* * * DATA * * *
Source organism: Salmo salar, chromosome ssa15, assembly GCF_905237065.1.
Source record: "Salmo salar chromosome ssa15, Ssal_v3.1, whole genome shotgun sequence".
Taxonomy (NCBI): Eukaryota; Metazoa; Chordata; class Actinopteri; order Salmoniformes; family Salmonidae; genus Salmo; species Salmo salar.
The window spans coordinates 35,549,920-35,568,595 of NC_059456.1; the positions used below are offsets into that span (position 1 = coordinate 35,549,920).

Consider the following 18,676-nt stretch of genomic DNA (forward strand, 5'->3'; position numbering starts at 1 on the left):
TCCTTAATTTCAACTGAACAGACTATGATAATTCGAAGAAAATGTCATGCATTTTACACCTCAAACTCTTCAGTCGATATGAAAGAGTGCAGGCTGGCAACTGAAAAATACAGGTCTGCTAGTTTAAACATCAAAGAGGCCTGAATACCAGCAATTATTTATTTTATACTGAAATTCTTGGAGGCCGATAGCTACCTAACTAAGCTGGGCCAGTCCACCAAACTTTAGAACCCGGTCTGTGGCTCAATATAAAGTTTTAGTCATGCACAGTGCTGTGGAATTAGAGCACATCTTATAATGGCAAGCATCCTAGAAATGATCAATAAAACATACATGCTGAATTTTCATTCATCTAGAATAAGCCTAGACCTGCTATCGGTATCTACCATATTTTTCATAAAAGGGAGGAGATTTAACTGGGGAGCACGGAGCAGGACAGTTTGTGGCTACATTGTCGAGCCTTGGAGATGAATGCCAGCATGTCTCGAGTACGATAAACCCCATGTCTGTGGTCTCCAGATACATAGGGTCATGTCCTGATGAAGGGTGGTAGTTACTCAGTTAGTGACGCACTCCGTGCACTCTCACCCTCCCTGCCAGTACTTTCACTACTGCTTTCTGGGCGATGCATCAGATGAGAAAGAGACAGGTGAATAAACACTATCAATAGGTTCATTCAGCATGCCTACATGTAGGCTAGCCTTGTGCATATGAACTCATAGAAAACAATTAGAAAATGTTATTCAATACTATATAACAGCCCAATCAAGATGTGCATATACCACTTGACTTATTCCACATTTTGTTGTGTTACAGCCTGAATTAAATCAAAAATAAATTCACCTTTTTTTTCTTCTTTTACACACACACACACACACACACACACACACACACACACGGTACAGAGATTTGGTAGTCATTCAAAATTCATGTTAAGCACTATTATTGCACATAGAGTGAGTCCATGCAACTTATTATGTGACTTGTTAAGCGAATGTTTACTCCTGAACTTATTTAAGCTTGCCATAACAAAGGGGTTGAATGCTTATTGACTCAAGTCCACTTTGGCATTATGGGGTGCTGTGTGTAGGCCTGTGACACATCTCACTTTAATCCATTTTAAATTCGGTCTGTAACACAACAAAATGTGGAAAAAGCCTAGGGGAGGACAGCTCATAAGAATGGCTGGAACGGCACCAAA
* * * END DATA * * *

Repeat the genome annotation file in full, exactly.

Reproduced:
Source organism: Salmo salar, chromosome ssa15, assembly GCF_905237065.1.
Source record: "Salmo salar chromosome ssa15, Ssal_v3.1, whole genome shotgun sequence".
Taxonomy (NCBI): Eukaryota; Metazoa; Chordata; class Actinopteri; order Salmoniformes; family Salmonidae; genus Salmo; species Salmo salar.
The window spans coordinates 35,549,920-35,568,595 of NC_059456.1; the positions used below are offsets into that span (position 1 = coordinate 35,549,920).

Consider the following 18,676-nt stretch of genomic DNA (forward strand, 5'->3'; position numbering starts at 1 on the left):
TCCTTAATTTCAACTGAACAGACTATGATAATTCGAAGAAAATGTCATGCATTTTACACCTCAAACTCTTCAGTCGATATGAAAGAGTGCAGGCTGGCAACTGAAAAATACAGGTCTGCTAGTTTAAACATCAAAGAGGCCTGAATACCAGCAATTATTTATTTTATACTGAAATTCTTGGAGGCCGATAGCTACCTAACTAAGCTGGGCCAGTCCACCAAACTTTAGAACCCGGTCTGTGGCTCAATATAAAGTTTTAGTCATGCACAGTGCTGTGGAATTAGAGCACATCTTATAATGGCAAGCATCCTAGAAATGATCAATAAAACATACATGCTGAATTTTCATTCATCTAGAATAAGCCTAGACCTGCTATCGGTATCTACCATATTTTTCATAAAAGGGAGGAGATTTAACTGGGGAGCACGGAGCAGGACAGTTTGTGGCTACATTGTCGAGCCTTGGAGATGAATGCCAGCATGTCTCGAGTACGATAAACCCCATGTCTGTGGTCTCCAGATACATAGGGTCATGTCCTGATGAAGGGTGGTAGTTACTCAGTTAGTGACGCACTCCGTGCACTCTCACCCTCCCTGCCAGTACTTTCACTACTGCTTTCTGGGCGATGCATCAGATGAGAAAGAGACAGGTGAATAAACACTATCAATAGGTTCATTCAGCATGCCTACATGTAGGCTAGCCTTGTGCATATGAACTCATAGAAAACAATTAGAAAATGTTATTCAATACTATATAACAGCCCAATCAAGATGTGCATATACCACTTGACTTATTCCACATTTTGTTGTGTTACAGCCTGAATTAAATCAAAAATAAATTCACCTTTTTTTTCTTCTTTTACACACACACACACACACACACACACACACACACACACGGTACAGAGATTTGGTAGTCATTCAAAATTCATGTTAAGCACTATTATTGCACATAGAGTGAGTCCATGCAACTTATTATGTGACTTGTTAAGCGAATGTTTACTCCTGAACTTATTTAAGCTTGCCATAACAAAGGGGTTGAATGCTTATTGACTCAAGTCCACTTTGGCATTATGGGGTGCTGTGTGTAGGCCTGTGACACATCTCACTTTAATCCATTTTAAATTCGGTCTGTAACACAACAAAATGTGGAAAAAGCCTAGGGGAGGACAGCTCATAAGAATGGCTGGAACGGCACCAAA